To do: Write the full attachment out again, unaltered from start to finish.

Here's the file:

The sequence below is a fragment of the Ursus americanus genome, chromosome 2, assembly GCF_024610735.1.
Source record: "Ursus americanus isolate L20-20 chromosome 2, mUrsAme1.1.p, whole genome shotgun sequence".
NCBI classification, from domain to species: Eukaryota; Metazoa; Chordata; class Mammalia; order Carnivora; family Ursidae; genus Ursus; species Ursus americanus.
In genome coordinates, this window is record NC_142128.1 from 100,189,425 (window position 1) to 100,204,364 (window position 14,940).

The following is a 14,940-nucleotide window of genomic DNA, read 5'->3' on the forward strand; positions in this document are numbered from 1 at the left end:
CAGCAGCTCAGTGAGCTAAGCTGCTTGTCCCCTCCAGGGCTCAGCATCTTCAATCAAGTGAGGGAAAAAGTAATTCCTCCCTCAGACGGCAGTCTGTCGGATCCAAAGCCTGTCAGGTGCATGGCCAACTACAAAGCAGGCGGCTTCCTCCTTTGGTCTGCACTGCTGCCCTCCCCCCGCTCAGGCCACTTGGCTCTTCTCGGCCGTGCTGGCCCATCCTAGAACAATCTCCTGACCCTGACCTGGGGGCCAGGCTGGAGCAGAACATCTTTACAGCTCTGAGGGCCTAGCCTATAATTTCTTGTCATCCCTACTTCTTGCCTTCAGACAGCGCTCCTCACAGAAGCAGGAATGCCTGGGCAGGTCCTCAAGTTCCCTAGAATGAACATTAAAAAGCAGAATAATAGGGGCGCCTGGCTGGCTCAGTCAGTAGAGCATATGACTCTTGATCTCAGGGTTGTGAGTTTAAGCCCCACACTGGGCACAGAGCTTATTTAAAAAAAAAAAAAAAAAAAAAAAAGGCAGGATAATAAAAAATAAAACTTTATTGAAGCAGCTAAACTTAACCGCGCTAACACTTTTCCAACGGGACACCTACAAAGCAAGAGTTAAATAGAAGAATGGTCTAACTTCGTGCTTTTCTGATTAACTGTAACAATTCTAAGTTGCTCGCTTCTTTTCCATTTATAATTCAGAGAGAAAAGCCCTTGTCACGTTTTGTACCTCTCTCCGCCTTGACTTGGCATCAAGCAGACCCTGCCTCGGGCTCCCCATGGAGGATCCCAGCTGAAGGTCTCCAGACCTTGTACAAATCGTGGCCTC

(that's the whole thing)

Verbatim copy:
The sequence below is a fragment of the Ursus americanus genome, chromosome 2, assembly GCF_024610735.1.
Source record: "Ursus americanus isolate L20-20 chromosome 2, mUrsAme1.1.p, whole genome shotgun sequence".
NCBI classification, from domain to species: Eukaryota; Metazoa; Chordata; class Mammalia; order Carnivora; family Ursidae; genus Ursus; species Ursus americanus.
In genome coordinates, this window is record NC_142128.1 from 100,189,425 (window position 1) to 100,204,364 (window position 14,940).

The following is a 14,940-nucleotide window of genomic DNA, read 5'->3' on the forward strand; positions in this document are numbered from 1 at the left end:
CAGCAGCTCAGTGAGCTAAGCTGCTTGTCCCCTCCAGGGCTCAGCATCTTCAATCAAGTGAGGGAAAAAGTAATTCCTCCCTCAGACGGCAGTCTGTCGGATCCAAAGCCTGTCAGGTGCATGGCCAACTACAAAGCAGGCGGCTTCCTCCTTTGGTCTGCACTGCTGCCCTCCCCCCGCTCAGGCCACTTGGCTCTTCTCGGCCGTGCTGGCCCATCCTAGAACAATCTCCTGACCCTGACCTGGGGGCCAGGCTGGAGCAGAACATCTTTACAGCTCTGAGGGCCTAGCCTATAATTTCTTGTCATCCCTACTTCTTGCCTTCAGACAGCGCTCCTCACAGAAGCAGGAATGCCTGGGCAGGTCCTCAAGTTCCCTAGAATGAACATTAAAAAGCAGAATAATAGGGGCGCCTGGCTGGCTCAGTCAGTAGAGCATATGACTCTTGATCTCAGGGTTGTGAGTTTAAGCCCCACACTGGGCACAGAGCTTATTTAAAAAAAAAAAAAAAAAAAAAAAAGGCAGGATAATAAAAAATAAAACTTTATTGAAGCAGCTAAACTTAACCGCGCTAACACTTTTCCAACGGGACACCTACAAAGCAAGAGTTAAATAGAAGAATGGTCTAACTTCGTGCTTTTCTGATTAACTGTAACAATTCTAAGTTGCTCGCTTCTTTTCCATTTATAATTCAGAGAGAAAAGCCCTTGTCACGTTTTGTACCTCTCTCCGCCTTGACTTGGCATCAAGCAGACCCTGCCTCGGGCTCCCCATGGAGGATCCCAGCTGAAGGTCTCCAGACCTTGTACAAATCGTGGCCTC